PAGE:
Tips for having a conversation with someone living with dementia symptoms


When someone you love experiences dementia symptoms, it can be heartbreaking to realize that your communication with one another is likely going to change forever. Frustrations may arise from both of you as you navigate this new way of communicating and spending time with one another. While things are different, there is still much joy to be found in one another’s presence if you exercise patience and take a loving approach to communicate.

Here are some tips to keep in mind during visits and phone calls with someone living with dementia symptoms.

Speak in proper sentences: Many of us use more idioms and slang language than we might realize. Keep in mind that this could be confusing to someone living with dementia who could take these phrases literally. For example, if you say, “That’s a piece of cake,” they could become confused because there isn’t actually any cake. Practice awareness so that you notice when you do this.

Listen closely: Many of us don’t even notice how often we are thinking about what we’re going to say next instead of what’s being said. This is a great time to practice the lost art of listening. Pay close attention to what is being said so that the person you’re speaking to feels heard and cared for.

Speak to them like an adult: One of the biggest mistakes we make when communicating with someone living with dementia is to speak to them as if they are a child. Remember that they are an adult who deserves the respect to be spoken to like one.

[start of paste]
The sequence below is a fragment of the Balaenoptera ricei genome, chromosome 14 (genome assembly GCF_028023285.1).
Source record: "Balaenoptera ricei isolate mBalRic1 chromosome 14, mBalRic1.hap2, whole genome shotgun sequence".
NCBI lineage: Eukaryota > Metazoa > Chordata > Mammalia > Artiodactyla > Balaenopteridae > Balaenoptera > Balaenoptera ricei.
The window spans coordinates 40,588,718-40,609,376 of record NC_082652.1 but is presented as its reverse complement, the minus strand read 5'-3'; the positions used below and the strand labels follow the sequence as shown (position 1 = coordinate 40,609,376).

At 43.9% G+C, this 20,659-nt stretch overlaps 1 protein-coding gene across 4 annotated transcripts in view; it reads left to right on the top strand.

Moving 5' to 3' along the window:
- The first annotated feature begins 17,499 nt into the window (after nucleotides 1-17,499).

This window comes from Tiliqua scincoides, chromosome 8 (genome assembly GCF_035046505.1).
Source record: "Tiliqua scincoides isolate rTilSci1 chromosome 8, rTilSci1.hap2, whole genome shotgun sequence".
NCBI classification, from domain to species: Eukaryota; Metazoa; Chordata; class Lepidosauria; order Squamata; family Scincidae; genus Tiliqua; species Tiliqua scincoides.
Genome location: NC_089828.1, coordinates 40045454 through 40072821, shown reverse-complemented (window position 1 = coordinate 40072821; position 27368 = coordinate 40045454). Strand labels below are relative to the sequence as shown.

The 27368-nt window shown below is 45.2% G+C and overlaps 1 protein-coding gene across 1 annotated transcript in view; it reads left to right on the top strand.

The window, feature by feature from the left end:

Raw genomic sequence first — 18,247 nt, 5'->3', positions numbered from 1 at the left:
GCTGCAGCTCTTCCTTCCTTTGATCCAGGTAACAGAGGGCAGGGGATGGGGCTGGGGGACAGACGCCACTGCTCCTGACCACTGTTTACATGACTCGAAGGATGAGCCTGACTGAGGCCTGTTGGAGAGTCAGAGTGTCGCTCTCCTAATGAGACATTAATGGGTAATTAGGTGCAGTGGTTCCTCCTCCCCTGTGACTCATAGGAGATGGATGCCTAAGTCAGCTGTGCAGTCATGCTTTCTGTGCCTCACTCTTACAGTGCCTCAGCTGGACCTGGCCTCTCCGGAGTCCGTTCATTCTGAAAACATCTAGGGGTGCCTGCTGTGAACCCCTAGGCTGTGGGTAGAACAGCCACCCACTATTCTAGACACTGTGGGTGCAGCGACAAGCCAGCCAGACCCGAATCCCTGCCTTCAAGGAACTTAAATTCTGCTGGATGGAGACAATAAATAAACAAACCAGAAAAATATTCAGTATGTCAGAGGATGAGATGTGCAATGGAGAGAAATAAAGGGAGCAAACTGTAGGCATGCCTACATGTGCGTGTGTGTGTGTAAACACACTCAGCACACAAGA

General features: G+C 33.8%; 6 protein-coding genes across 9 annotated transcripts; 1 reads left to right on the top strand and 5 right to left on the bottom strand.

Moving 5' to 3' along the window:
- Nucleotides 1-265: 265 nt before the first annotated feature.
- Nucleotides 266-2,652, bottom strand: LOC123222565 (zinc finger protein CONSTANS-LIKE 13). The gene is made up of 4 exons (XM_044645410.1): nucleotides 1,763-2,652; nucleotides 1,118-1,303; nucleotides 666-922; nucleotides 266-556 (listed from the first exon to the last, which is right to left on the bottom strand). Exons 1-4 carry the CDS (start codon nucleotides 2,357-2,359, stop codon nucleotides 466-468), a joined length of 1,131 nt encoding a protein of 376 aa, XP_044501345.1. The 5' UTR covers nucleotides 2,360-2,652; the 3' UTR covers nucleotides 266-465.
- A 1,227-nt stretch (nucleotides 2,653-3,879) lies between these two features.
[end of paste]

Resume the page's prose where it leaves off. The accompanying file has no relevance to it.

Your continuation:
Be aware of expressions: If it feels natural to do so and is appropriate for the topic at hand, wear a smile as much as possible to convey a sense of safety and warmth. Maintaining eye contact also helps to show you’re focused and interested in the conversation.

Use touch to comfort: Some people feel comforted by touch, such as holding their hand as you walk with them or rubbing their back when they are feeling upset. However, this could have the opposite effect if they are not comfortable with touch. Pay attention to body language and use touch as they are comfortable with it.

Keep questions to a minimum: While questions are an easy conversation starter, try to keep them to a minimum and space them out so that they don’t have to think about how to respond and become frustrated. Instead, share stories or discuss things about the space you’re in and the surroundings.

Have patience: This is probably the most important thing to keep in mind. There will likely be times where things can feel awkward or uncomfortable, especially if someone has recently been diagnosed. Live in the moment and enjoy one another’s presence together without expectations. If one of you becomes frustrated, have patience, take a breath and start over.

Challenges are a very normal part of the caregiving process and at times it can feel isolating. There is an entire Facebook community of caregivers walking the same path, supporting one another and sharing experiences. I would love for you to join us.

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